With our latest update to Prospect I wanted to share our design process with you, our users, because your involvement is so essential to the evolution of our software.
Designing virtual reality software often requires approaches, tools and ways of testing that are different from traditional software development. At IrisVR we have an incredible team of researchers, designers, prototypers and developers to meet these challenges. As we tackle new problems, we use the steps outlined below to guide our design process and to find the most effective and powerful solutions.
Our users come from all types of backgrounds. There are people using VR to look at houses, skyscrapers, furniture, cars, shoes, toys, construction sites, data visualization, and so much more. We have 3D software professionals and amateurs, VR veterans and first timers. They work all over the world and work in companies of all sizes. It’s crucial that we consider all of them and set up a process that listens to their needs first.
Concentrate on the Users.
What are the tools our customers are requesting? What would make their workflow smoother and save them time? What will help them to design, create and communicate their vision? Recently, users expressed interest in ‘zooming in’ to their model, but what do they actually want? Why would this be useful and where would it be the most helpful?
Familiarity with the VR space is critical. We play video games in VR, on mobile and on console platforms. We test out design, productivity and creative software suites. Our belief is that every experience, from a clunky interface to a simple mobile app can be helpful in improving our way of thinking. We observe the world around us to see what people do and how they do it. We have fun, document it, and refer to the lessons we learned throughout our design and development process. We learned that ‘zooming in’ on a screen may mean something very different in virtual reality.
Consider a Variety of Unique Solutions.
We make sure to document and sketch every possible solution we can come up with that relates to the problem. It’s especially important to document solutions that may seem overly ambitious, or even impossible.
We have to jump in and start somewhere. It’s time to dive in and make something simple and quick. If we are going to be designing an object, an interaction, a menu, a scene, a control, we have to start by seeing some element of it in virtual reality. It’s already time to add more ideas to the ‘Imagine’ list. We can also break down some of our early assumptions. It seemed obvious that objects in virtual reality should have gravity. But we were surprised what happened when they did. It turns out people really like to throw stuff in VR...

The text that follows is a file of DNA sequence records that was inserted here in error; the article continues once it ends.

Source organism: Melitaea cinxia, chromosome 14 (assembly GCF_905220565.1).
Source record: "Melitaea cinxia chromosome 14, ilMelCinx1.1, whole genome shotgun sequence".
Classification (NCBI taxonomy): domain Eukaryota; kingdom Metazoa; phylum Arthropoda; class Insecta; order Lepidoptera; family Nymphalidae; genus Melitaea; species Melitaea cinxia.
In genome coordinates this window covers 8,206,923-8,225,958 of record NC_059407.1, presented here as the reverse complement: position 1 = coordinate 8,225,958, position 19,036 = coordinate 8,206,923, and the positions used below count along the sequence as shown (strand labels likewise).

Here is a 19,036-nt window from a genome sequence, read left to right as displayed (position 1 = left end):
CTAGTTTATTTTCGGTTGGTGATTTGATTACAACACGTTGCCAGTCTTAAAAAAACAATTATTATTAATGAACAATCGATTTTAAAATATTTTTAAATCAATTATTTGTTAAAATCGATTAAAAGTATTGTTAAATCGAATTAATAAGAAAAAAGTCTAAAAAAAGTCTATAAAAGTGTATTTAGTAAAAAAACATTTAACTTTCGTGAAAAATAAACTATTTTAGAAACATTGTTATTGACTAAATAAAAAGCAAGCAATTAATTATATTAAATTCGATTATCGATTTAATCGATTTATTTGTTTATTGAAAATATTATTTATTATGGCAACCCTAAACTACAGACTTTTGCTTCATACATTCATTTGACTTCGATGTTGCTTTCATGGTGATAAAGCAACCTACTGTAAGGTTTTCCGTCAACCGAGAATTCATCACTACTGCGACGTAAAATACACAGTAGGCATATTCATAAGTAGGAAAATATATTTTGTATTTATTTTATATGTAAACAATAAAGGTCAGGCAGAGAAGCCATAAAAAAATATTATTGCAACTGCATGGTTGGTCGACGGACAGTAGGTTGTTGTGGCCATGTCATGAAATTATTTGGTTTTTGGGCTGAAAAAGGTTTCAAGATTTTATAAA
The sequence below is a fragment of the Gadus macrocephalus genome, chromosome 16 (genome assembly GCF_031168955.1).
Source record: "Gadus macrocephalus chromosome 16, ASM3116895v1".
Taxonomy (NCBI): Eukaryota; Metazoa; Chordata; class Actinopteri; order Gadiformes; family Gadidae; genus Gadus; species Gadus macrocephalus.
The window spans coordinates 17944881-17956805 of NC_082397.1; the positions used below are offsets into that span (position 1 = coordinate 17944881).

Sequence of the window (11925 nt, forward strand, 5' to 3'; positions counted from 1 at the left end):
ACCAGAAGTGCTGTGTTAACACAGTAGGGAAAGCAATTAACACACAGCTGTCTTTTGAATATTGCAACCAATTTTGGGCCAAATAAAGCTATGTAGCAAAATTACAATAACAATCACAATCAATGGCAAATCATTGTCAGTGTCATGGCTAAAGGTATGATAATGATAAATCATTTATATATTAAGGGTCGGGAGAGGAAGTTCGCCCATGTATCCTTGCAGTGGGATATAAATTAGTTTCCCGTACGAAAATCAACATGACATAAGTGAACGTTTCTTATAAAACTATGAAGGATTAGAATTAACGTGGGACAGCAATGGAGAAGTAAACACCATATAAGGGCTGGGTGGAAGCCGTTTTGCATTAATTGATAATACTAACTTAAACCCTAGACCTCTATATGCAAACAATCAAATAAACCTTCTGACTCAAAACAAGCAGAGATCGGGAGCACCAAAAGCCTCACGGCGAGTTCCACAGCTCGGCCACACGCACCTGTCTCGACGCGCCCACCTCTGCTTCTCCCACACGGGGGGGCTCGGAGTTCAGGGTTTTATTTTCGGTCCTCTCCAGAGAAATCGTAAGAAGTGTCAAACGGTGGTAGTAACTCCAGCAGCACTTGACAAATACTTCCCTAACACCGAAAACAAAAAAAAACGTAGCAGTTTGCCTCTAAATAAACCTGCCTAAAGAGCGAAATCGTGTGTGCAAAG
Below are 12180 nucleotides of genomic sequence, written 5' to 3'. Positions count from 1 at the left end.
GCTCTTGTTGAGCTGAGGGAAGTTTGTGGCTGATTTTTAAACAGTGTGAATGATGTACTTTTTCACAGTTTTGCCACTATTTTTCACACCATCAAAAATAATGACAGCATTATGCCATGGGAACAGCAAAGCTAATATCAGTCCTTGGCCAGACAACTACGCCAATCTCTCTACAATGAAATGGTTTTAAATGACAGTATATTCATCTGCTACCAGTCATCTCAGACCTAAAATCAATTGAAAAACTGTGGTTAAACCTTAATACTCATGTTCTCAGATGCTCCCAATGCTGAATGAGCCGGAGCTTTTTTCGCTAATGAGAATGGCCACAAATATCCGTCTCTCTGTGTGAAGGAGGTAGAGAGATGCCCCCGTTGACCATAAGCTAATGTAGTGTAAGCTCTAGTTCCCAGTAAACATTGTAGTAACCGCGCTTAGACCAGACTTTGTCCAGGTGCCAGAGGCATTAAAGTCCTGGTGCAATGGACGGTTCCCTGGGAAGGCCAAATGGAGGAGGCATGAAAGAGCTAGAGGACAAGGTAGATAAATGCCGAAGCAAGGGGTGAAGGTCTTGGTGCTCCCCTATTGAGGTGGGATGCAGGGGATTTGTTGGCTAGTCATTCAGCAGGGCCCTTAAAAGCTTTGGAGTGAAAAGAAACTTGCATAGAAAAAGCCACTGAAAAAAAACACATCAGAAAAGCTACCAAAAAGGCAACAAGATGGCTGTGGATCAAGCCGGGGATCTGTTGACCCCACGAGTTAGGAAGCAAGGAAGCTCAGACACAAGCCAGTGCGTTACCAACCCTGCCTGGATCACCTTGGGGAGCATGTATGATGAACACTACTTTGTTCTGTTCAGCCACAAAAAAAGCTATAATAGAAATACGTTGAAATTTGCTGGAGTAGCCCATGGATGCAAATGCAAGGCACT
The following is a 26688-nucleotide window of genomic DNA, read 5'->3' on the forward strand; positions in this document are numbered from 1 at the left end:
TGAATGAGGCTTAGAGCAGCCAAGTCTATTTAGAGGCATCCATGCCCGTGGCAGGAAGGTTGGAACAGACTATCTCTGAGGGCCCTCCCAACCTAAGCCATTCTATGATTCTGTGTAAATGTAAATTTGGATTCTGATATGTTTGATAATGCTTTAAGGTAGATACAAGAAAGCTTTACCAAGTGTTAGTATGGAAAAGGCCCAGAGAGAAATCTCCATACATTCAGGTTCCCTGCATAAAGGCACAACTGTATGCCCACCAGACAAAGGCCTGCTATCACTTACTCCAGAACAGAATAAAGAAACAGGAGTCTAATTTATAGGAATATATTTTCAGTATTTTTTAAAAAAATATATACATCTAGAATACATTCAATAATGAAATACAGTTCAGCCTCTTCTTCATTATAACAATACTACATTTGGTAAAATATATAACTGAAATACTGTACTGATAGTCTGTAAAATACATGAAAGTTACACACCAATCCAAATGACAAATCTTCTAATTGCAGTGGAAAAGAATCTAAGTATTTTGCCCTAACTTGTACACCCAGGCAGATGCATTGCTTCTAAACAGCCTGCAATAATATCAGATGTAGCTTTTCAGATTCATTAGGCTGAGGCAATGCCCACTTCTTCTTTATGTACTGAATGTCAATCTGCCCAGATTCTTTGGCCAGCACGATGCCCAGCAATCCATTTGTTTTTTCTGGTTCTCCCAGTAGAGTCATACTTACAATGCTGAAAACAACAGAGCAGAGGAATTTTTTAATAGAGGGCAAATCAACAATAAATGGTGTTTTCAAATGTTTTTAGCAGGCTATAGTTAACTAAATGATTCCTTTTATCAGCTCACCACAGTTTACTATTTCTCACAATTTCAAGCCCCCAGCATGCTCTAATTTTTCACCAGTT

This is my favorite part. A lot of quick variations are made and tried. These are not full solutions, but we start to find the puzzle pieces that can be assembled later. There are easily more than 20 ways to simply ‘pick up’ an object in virtual reality. Some of them restrict direction, others allow rotation or remove gravity. We made a virtual room full of options and dove into virtual reality to try them out.
Clean It Up.
This is where we consolidate the most successful aspects of our ideas so far. Based on tests, feedback and observations, we narrow down the iterations to a few refined prototypes. These are prototypes that can be shown to people outside the company and are testing more than one interaction at a time. We often find that the prototypes end up having their own advantages for different users. Designers who use Rhino, Construction professionals who use Revit and Architects using SketchUp all may prefer slightly different tools and features. It’s our job to then refine the prototypes even more to accommodate each user.
Let people break it.
There is a constant stream of users in our office who test out different features and give us helpful feedback. They try existing options, new prototypes, and we let them do the talking. There are instructions and questions, but at the end of the day our guests usually have more than enough to say on their own. We push them to be honest and to make suggestions. More often than not, they think of things that didn’t even occur to us. Throwing things in virtual reality may be fun, but people usually want their stuff back.
Based on the feedback, the prototypes and our own expertise, it is time to make some important decisions and move forward. The feedback will determine if we explore a new set of ideas or refine and re-test. Maybe, just maybe, there is a feature that is ready to be built and shared.
With the release of our new tools that allow you to translate, rotate and scale your model, we found the solution was a combination of existing solutions and new approaches. With every feature we look forward to the user feedback that helps make each tool even more valuable.
In the end, this is just a piece of the process that allows us to design and develop great software for designers, architects, engineers, construction professionals and more. User feedback is the catalyst for each improvement to our software and we ask you to send any ideas, feedback, requests or questions directly to email@example.com.